A Swell of the Heart: Metta Sutta

This is what should be done
By one who is skilled in goodness,
And who knows the path of peace:
Let them be able and upright,
Straightforward and gentle in speech.

Humble and not conceited,
Contented and easily satisfied.
Unburdened with duties and frugal in their ways.
Peaceful and calm, and wise and skillful,
Not proud and demanding in nature.
Let them not do the slightest thing
That the wise would later reprove.

Wishing: In gladness and in safety,
May all beings be at ease.

Last night I meditated with my sangha (Buddhist community) in the town one over from where I live.  We are a growing community with two evening drop-in sittings every week.  I tend to go Mondays (unless I have class, which this semester I don’t – but did last semester and will next).  There is a core group of Monday-nighters and then others, some brand new to the center, some who come and go as their schedules allow.  It’s a friendly, easy-going group, welcoming of newcomers, explicitly committed to and actively working on diversity, and a great source of comfort and joy in my life.

At each of our drop-in sittings, our meditation is facilitated by a practice leader.  It is someone well-versed in Insight Meditation and has practiced herself or himself for years.  Some are chatty.  Some get straight to business.   Some are self-referential.  Some impart more formal Buddhist wisdom or teachings.  IMHO, some are better at leading than others.  Last night, Paul, my favorite of all the practice leaders was there.  Now, Paul is nearly always there, but last night he was actually leading, too.  It made my heart swell.

Whatever living beings there may be;
Whether they are weak or strong, omitting none,
The great or the mighty, medium, short or small,
The seen and the unseen,
Those living near and far away,
Those born and to-be-born,
May all beings be at ease!

Let none deceive another,
Or despise any being in any state.
Let none through anger or ill-will
Wish harm upon another.

Originally, I was drawn to this particular sangha by its charismatic founder, Arinna Weisman.  Arinna was the first Western Buddhist who did not provoke utter skepticism in me when I pointedly asked whether karma justified cultural oppressions like racism and sexual assault.  She is white, originally from South Africa, and has a gently intense, impassioned, and wise way of teaching.  Not to mention a knock-out accent.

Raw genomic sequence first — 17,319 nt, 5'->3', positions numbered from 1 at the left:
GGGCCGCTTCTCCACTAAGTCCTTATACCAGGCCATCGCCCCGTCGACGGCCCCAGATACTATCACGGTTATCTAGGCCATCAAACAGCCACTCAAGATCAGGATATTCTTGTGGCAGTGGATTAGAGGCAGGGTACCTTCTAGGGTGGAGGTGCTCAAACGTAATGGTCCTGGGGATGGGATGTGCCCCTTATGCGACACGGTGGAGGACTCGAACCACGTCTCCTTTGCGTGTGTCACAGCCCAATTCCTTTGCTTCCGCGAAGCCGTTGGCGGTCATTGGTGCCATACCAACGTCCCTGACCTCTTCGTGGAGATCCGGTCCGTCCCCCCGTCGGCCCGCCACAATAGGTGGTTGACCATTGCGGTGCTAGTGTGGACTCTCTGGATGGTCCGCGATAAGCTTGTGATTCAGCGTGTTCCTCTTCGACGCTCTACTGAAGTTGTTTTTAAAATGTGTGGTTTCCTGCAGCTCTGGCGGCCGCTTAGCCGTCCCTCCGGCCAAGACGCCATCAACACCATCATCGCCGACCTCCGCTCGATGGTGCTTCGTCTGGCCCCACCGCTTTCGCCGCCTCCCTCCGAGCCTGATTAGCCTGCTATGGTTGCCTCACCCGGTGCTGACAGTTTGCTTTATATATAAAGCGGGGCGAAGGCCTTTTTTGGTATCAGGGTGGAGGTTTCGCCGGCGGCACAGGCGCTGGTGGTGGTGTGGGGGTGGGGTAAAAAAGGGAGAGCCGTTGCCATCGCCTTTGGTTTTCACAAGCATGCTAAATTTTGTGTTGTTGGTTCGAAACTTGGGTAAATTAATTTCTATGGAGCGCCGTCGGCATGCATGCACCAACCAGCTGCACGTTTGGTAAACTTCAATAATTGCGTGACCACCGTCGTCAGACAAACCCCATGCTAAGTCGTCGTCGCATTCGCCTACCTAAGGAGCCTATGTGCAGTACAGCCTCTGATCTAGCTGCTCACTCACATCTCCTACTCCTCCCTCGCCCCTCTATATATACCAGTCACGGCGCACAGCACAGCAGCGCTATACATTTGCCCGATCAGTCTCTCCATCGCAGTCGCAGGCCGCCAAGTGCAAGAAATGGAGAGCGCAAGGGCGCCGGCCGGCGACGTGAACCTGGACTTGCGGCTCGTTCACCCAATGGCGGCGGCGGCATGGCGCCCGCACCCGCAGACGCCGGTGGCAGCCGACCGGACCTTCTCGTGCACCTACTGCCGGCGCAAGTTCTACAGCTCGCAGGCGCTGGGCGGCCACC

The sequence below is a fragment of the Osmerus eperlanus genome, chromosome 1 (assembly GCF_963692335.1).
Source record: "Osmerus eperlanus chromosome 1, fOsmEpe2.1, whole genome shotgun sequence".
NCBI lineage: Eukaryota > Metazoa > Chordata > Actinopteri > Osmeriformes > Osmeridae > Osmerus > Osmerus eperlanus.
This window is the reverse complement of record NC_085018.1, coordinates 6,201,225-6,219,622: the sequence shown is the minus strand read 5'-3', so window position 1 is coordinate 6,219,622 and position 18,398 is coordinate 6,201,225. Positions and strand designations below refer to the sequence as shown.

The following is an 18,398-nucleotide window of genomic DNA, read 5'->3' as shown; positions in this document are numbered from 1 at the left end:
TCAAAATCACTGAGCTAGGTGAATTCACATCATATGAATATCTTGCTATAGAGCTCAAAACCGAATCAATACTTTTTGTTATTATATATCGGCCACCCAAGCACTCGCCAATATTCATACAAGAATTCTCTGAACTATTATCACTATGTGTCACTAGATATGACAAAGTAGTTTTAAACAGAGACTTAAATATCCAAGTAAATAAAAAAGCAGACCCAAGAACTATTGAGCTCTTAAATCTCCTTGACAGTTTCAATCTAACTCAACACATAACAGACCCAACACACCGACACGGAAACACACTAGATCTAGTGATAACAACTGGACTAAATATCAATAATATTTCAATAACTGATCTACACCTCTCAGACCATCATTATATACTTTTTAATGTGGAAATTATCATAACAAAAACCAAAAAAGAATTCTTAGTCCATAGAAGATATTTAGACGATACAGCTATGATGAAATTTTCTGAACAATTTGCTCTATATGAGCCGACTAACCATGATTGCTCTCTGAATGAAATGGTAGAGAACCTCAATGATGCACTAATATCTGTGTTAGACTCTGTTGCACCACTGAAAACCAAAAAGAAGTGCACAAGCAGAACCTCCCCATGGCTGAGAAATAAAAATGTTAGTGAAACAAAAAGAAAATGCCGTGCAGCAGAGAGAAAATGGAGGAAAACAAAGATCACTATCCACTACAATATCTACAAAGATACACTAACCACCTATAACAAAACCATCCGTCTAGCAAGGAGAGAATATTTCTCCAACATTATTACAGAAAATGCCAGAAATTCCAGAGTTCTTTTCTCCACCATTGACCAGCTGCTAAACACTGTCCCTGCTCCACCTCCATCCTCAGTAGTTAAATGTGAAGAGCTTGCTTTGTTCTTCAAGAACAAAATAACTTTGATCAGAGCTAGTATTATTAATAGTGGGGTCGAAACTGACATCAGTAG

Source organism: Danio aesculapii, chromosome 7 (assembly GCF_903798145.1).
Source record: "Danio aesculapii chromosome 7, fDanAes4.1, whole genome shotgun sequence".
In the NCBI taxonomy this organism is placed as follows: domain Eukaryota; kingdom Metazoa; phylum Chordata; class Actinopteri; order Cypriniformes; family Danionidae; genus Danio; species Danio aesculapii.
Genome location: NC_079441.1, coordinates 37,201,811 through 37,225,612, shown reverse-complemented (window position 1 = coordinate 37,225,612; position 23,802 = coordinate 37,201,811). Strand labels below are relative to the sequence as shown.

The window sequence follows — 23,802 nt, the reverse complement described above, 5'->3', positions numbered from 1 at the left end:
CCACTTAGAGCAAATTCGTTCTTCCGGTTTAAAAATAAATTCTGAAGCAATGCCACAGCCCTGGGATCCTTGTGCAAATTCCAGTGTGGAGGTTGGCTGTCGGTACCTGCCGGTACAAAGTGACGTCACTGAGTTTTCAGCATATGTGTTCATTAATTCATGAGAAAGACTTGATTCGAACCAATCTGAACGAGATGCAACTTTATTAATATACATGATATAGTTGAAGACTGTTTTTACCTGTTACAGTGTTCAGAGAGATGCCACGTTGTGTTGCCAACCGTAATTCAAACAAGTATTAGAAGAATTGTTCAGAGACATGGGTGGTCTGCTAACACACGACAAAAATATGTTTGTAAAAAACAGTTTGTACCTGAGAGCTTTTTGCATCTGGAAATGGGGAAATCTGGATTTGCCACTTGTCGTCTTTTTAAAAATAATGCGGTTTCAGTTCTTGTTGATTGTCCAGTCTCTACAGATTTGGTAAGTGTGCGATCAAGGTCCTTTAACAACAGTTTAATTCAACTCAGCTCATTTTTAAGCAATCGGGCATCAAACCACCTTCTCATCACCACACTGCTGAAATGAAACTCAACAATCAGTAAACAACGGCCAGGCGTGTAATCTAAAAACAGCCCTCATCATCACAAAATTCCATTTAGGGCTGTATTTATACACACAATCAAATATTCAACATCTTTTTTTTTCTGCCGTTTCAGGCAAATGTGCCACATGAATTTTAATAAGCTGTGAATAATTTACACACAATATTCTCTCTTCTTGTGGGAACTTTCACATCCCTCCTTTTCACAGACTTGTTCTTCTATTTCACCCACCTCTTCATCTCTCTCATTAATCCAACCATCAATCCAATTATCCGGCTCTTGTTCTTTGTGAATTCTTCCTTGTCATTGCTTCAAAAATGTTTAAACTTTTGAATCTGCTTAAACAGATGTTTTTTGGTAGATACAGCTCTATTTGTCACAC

When I started to attend, Paul’s was the first friendly face to get past my nervousness and make a permanent imprint.  He has shown me affection and shown interest in my developing as a minister, attending my sermon on the Buddhist practice of Tonglen.  I have this sense of him always quietly cheering me on, but also keeping his distance.  Once, his mother was visiting the center.  Now, Paul is no spring chicken, so it came as a surprise to me that his mother was still living.  In talking with her, it was evident from whence Paul got his gentle steadiness and steady gentleness.

Even as a mother protects with her life
Her child, her only child,
So with a boundless heart
Should one cherish all living beings:
Radiating kindness over the entire world
Spreading upwards to the skies,
And downwards to the depths;
Outwards and unbounded,
Freed from hatred and ill-will.
Whether standing or walking, seated or lying down
Free from drowsiness,
One should sustain this recollection.

As part of the meditation sitting, Paul read the Metta Sutta.   The Metta Sutta is how Buddha instructed monks to respond when encountering hostile elements: with loving kindness.   Paul read the version from Sharon Salzberg’s book, Loving Kindness.  Sharon is one of the founders of our wider sangha, co-founding the Insight Meditation Society (IMS) in Barre, Massachusetts, and one of the first Westerners to bring Buddhism to North America in the 1970s, consciously adapting it to this new cultural context.  I am thankful for the privilege to have attended meditation retreats at IMS, helping to deepen my meditation practice and my spiritual connections to and in the wider world.

His reading the Metta Sutta made my heart swell.  And so I offer it to you, in case it will do the same.

This is said to be the sublime abiding.
By not holding to fixed views,
The pure-hearted one, having clarity of vision,
Being freed from all sense desires,
Is not born again into this world.


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